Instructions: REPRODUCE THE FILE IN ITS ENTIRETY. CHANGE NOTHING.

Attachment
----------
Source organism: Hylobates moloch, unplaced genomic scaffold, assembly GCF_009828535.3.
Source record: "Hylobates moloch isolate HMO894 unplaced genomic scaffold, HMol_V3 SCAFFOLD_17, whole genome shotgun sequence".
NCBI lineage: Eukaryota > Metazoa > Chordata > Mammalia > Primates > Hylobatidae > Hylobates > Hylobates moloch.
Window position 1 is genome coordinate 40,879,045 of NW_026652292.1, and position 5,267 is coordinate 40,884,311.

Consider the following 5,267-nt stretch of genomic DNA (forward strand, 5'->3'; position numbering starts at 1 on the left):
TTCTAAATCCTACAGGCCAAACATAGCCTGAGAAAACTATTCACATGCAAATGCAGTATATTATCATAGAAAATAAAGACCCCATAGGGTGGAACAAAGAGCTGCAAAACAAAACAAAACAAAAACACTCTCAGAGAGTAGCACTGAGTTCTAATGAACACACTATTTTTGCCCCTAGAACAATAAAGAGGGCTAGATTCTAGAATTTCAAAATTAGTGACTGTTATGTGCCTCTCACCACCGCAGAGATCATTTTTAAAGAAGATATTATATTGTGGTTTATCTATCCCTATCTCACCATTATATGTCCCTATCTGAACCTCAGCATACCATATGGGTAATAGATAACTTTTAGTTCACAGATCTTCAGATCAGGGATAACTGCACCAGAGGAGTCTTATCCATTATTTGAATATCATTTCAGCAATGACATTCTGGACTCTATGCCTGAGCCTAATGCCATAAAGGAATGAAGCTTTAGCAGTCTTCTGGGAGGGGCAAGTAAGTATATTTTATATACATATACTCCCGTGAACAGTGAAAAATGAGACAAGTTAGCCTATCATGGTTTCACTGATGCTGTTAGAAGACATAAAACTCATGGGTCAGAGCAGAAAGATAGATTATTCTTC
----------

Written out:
Source organism: Hylobates moloch, unplaced genomic scaffold, assembly GCF_009828535.3.
Source record: "Hylobates moloch isolate HMO894 unplaced genomic scaffold, HMol_V3 SCAFFOLD_17, whole genome shotgun sequence".
NCBI lineage: Eukaryota > Metazoa > Chordata > Mammalia > Primates > Hylobatidae > Hylobates > Hylobates moloch.
Window position 1 is genome coordinate 40,879,045 of NW_026652292.1, and position 5,267 is coordinate 40,884,311.

Consider the following 5,267-nt stretch of genomic DNA (forward strand, 5'->3'; position numbering starts at 1 on the left):
TTCTAAATCCTACAGGCCAAACATAGCCTGAGAAAACTATTCACATGCAAATGCAGTATATTATCATAGAAAATAAAGACCCCATAGGGTGGAACAAAGAGCTGCAAAACAAAACAAAACAAAAACACTCTCAGAGAGTAGCACTGAGTTCTAATGAACACACTATTTTTGCCCCTAGAACAATAAAGAGGGCTAGATTCTAGAATTTCAAAATTAGTGACTGTTATGTGCCTCTCACCACCGCAGAGATCATTTTTAAAGAAGATATTATATTGTGGTTTATCTATCCCTATCTCACCATTATATGTCCCTATCTGAACCTCAGCATACCATATGGGTAATAGATAACTTTTAGTTCACAGATCTTCAGATCAGGGATAACTGCACCAGAGGAGTCTTATCCATTATTTGAATATCATTTCAGCAATGACATTCTGGACTCTATGCCTGAGCCTAATGCCATAAAGGAATGAAGCTTTAGCAGTCTTCTGGGAGGGGCAAGTAAGTATATTTTATATACATATACTCCCGTGAACAGTGAAAAATGAGACAAGTTAGCCTATCATGGTTTCACTGATGCTGTTAGAAGACATAAAACTCATGGGTCAGAGCAGAAAGATAGATTATTCTTC